Balancing the benefits and risks of disease-modifying therapy in patients with multiple sclerosis.J Neurol Sci 2011; 311 Suppl 1:S29-34JN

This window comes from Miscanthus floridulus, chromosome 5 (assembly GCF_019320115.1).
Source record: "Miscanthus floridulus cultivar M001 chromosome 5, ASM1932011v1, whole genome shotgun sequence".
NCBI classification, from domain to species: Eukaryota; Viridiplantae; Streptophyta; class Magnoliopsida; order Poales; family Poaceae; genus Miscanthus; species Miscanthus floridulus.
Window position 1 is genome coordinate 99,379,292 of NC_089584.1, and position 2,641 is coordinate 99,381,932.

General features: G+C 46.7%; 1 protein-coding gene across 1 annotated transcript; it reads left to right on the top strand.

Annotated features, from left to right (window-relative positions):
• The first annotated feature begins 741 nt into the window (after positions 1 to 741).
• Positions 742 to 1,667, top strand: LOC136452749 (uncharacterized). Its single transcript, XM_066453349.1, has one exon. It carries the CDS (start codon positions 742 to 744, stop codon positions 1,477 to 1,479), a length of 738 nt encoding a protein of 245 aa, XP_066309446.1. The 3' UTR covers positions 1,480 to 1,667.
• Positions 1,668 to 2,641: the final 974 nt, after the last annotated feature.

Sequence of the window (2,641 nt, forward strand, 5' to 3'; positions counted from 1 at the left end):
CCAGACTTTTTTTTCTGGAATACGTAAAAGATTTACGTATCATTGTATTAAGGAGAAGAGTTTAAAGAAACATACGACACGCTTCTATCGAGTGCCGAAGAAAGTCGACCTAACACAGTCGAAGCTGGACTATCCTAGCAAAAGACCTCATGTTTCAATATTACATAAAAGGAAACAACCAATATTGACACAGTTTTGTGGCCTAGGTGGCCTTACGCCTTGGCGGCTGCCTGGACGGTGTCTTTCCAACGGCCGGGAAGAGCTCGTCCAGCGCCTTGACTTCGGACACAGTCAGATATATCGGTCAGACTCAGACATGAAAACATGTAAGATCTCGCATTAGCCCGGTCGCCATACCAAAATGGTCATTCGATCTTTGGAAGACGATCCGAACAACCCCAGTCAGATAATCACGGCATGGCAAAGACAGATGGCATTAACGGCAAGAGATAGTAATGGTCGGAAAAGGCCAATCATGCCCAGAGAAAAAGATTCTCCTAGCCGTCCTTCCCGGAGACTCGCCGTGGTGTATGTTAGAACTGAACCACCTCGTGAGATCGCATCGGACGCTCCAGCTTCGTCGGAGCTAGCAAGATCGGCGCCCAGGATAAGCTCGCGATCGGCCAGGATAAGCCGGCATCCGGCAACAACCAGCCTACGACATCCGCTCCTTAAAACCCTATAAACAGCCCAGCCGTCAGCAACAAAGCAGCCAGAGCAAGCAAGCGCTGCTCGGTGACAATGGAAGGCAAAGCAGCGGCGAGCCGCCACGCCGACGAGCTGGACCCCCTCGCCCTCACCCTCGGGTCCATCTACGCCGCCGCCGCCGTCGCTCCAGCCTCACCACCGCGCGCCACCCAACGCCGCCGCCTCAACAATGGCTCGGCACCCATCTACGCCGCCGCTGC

Balancing efficacy versus burden of therapy is essential for the choice of disease-modifying therapy in every MS patient. The first-line therapies, interferon-? and glatiramer acetate, have well-established efficacy and present no major safety concerns. Certain second-line therapies, such as natalizumab, offer potentially greater efficacy, but are associated with an increased level of risk. Over the last year, the first two oral treatments of relapsing-remitting multiple sclerosis, cladribine and fingolimod, have been marketed in certain countries, although cladribine was subsequently withdrawn. In the Phase III clinical development programme, both drugs appeared effective and reasonably safe. However, there were cases of serious adverse events (malignancies and fatal infections) whose relationship with treatment was unclear. Specific postmarketing studies will be necessary to assess the risks of these new oral therapies. Indeed, both natalizumab and mitoxantrone are known today to be associated with rare adverse drug reactions (progressive multifocal leukoencephalopathy for natalizumab and treatment-related leukaemia for mitoxantrone), which were not identified before the treatments were approved. The use of therapies carrying potential serious risks is justified in patients who cannot be treated effectively with safe first-line therapies, but probably not in the average relapsing-remitting multiple sclerosis or clinical isolated syndrome patient. Pivotal Phase III clinical trials, on which basis drug approval is generally granted, are designed to demonstrate clinical efficacy and reveal frequently occurring adverse effects of a new drug. However, post-approval trials with extensive patient exposure are needed to generate knowledge of more patient-specific clinical effectiveness and long-term safety, in particular with respect to rare adverse reactions. Other post-approval measures, such as risk management programmes, pharmacovigilance studies, or phased launch of the drug, may be useful to ensure that risks associated with new treatments are identified and minimised. The final evaluation of the benefits to risks balance of a drug should be made in every patient by weighing benefits in disease activity and progression, quality of life and health economy against both commonly occurring mild side-effects and rare potentially life-threatening adverse drug effects. This decision should be shared between the physician and patient, who may not share the same perceptions of acceptable risk.